In order to investigate the activity of neuronal structures as well as the interaction of nerve cells, minimally invasive technologies providing images from delicate deep-brain tissues are required. A new hair-thin endo-microscope, developed by an international team with the participation of Leibniz IPHT, promises extremely gentle in-depth observations. It offers the potential to investigate areas of the brain in great detail and to study the onset and progression of severe neuronal diseases. The instrument is expected to help neuroscientists in defining new strategies how to combat these debilitating conditions. The researchers published their results in the journal Nature Communications.
Neuronal diseases such as autism, epilepsy, Alzheimer’s, or Parkinson’s disease are still poorly understood. Therefore, preventing, treating, or alleviating these illnesses remains a major challenge. In order to better understand the causes and the origins of these diseases, and to develop and monitor tailored therapies, it is important to decipher and study how the affected nerve cells, which are frequently located in very deep structures of the brain, behave within the natural complexity of the whole organism.
Neuroscientists investigate these conditions in small animal models and exploit minimally invasive endoscopy techniques to study deep-brain structures. To this end, scientists at Leibniz Institute of Photonic Technology (Leibniz IPHT) in Jena, Germany, are working together with the team of Complex Photonics from the Institute of Scientific Instruments of the Czech Academy of Sciences in Brno, Czech Republic, on a novel fiber-based approach.
Hair-thin and miniaturized endoscope
With a diameter of only 110 micrometers, the developed endoscope is about as thin as a human hair enabling the acquisition of images at an unprecedented tissue depth and at the subcellular level. This not only allows research into deep-residing brain structures, which were previously difficult to access, but also to precisely study the neuronal connectivity and signaling activity of individual neurons in the brain.
“At the heart of the endoscopic system is an ultra-thin optical glass fiber that serves as a probe. Using digital holography, we can use it to image and visualize individual cells and blood vessels with high-resolution, distortion-free and with high-contrast. The hair-thin endoscopy design enables extremely atraumatic in-vivo examination without damaging surrounding tissues,” explains Prof. Dr. Tomáš Čižmár, head of the Fiber Research and Technology Research Department at Leibniz IPHT, who has led the development of the instrument.
Ultra-slim and minimally invasive probe
Conventional endoscopic solutions used in in-vivo neuroscience research usually use specialized rod lenses (GRIN), which convey images from one of its ends to the other. Due to their footprint, they may pose a great risk of tissue damage and severely affect the validity of neuroscience studies. The newly developed holographic endoscope overcomes this disadvantage by using a single multimode optical fiber as the imaging probe, making it the least invasive method for visualizing sensitive brain areas.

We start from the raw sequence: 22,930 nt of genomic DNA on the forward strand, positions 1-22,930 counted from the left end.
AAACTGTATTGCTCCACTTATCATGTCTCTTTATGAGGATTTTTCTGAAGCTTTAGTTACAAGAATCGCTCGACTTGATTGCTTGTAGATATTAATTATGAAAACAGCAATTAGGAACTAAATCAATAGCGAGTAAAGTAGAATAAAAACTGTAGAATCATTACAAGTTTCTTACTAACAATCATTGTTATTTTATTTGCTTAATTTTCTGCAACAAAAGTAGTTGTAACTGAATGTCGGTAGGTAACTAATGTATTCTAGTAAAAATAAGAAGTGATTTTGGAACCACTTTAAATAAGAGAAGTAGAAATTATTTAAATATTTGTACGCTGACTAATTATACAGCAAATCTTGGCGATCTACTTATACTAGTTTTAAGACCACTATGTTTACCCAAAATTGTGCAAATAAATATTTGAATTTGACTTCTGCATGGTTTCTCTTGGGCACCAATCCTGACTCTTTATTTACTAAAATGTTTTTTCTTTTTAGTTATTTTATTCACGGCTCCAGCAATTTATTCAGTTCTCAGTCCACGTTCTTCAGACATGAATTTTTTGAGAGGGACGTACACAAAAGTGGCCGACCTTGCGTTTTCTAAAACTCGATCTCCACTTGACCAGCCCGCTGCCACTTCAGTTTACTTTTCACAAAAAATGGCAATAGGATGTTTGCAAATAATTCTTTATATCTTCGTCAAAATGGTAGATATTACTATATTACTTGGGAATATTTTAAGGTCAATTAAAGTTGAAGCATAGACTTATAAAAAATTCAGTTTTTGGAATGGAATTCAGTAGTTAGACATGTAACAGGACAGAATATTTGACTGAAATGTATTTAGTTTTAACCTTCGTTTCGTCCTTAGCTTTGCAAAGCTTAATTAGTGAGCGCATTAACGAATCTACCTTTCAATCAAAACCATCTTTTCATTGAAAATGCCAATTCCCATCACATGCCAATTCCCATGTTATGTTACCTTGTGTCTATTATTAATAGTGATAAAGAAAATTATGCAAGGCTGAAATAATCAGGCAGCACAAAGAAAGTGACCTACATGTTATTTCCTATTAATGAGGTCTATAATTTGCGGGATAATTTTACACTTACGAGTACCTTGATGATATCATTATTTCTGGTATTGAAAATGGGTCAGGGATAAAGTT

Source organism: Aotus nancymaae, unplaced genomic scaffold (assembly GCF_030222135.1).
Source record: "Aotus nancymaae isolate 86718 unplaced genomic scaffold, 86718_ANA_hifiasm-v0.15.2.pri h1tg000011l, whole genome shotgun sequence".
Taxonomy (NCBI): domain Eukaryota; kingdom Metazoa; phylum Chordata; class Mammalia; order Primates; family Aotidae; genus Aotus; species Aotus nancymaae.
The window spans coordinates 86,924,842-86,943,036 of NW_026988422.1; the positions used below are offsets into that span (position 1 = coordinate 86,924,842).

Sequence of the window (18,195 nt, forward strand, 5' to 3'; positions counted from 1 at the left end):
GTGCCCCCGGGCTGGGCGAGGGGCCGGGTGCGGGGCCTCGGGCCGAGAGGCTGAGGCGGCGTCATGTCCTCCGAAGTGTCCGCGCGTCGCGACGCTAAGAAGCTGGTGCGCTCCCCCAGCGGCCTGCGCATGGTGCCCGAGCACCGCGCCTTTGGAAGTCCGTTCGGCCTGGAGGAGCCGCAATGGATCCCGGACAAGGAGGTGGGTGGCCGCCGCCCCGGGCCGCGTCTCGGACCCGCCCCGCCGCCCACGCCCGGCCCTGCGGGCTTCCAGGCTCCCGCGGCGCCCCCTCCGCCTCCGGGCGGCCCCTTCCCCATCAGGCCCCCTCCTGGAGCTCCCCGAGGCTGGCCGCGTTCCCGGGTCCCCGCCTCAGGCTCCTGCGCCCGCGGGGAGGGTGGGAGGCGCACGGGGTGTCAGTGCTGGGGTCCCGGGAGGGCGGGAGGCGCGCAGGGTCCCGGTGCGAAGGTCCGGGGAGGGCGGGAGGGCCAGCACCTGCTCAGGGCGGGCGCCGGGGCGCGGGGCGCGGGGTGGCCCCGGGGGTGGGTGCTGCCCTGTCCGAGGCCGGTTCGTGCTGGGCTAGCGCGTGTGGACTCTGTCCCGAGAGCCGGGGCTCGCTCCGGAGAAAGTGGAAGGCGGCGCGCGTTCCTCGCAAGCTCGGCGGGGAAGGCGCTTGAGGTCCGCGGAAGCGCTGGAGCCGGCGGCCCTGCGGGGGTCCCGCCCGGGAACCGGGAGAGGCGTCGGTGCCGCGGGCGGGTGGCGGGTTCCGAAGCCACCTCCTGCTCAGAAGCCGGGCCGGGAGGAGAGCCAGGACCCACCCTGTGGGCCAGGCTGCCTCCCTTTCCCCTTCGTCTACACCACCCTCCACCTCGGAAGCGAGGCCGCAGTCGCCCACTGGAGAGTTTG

Deep insights into the control center
The researchers have also exploited a new type of fiber probe, a so-called side-view probe, which allows observation of the tissue perpendicular to the fiber axis. In this way, the tissue being imaged is much less stressed and damaged by the insertion of the endoscope into the tissue than by using conventional bare-terminated probes. As the probe offers the potential to penetrate deeper into the tissue, the side-view probe also offers the possibility to stitch together individual frames taken along the way into a panorama-like image, allowing a continuous view of the entire depth of the brain.
Access to cornerstones of in-vivo neuroscience
In addition to the direct observation of structural connectivity between neurons, particularly the dendritic spines (microscopic structures emerging from dendrites), intracellular processes can also be observed with the developed endoscopic solutions. Dynamics of subcellular structures, changes in intra-cellular calcium concentration (closely linked to the signaling activity of the nerve cells), and the speed of the blood flow in individual vessels could be studied. All these properties could provide neuroscientists with indications to pathological changes in the brain. “In neuronal diseases, the cognitive and motor performance of the affected organism may be irreversibly limited by changes or loss of nerve cells. We are developing technologies to monitor signs of a disease, for example, through altered neuronal communication, at an early stage. With these new and powerful light-based instruments, we can help to provide unprecedented insights into the control center of vital functions with high image quality and thus expand the understanding of neuronal diseases,” says Prof. Dr. Tomáš Čižmár.
The work at Leibniz IPHT was supported by the prestigious Consolidator Grant LIFEGATE (Holographic super-resolution micro-endoscopy for in-vivo applications) of the European Research Council (ERC).
Scientific publication
The team of researchers, consisting of scientists from the Institute of Scientific Instruments and Leibniz IPHT, published their results in the journal Nature Communications:
M. Stibůrek, P. Ondráčková, T. Tučková, S. Turtaev, M. Šiler, T. Pikálek, P. Jákl, A. Gomes, J. Krejčí, P. Kolbábková, H. Uhlířová & T. Čižmár, 110 μm thin endo-microscope for deep-brain in vivo observations of neuronal connectivity, activity and blood flow dynamics, Nature Communications 14, 1897 (2023),

In the picture:
The new fiber endoscopic concept of the researchers from Brno and Jena will advance neuroscience.
©Tomáš Čižmár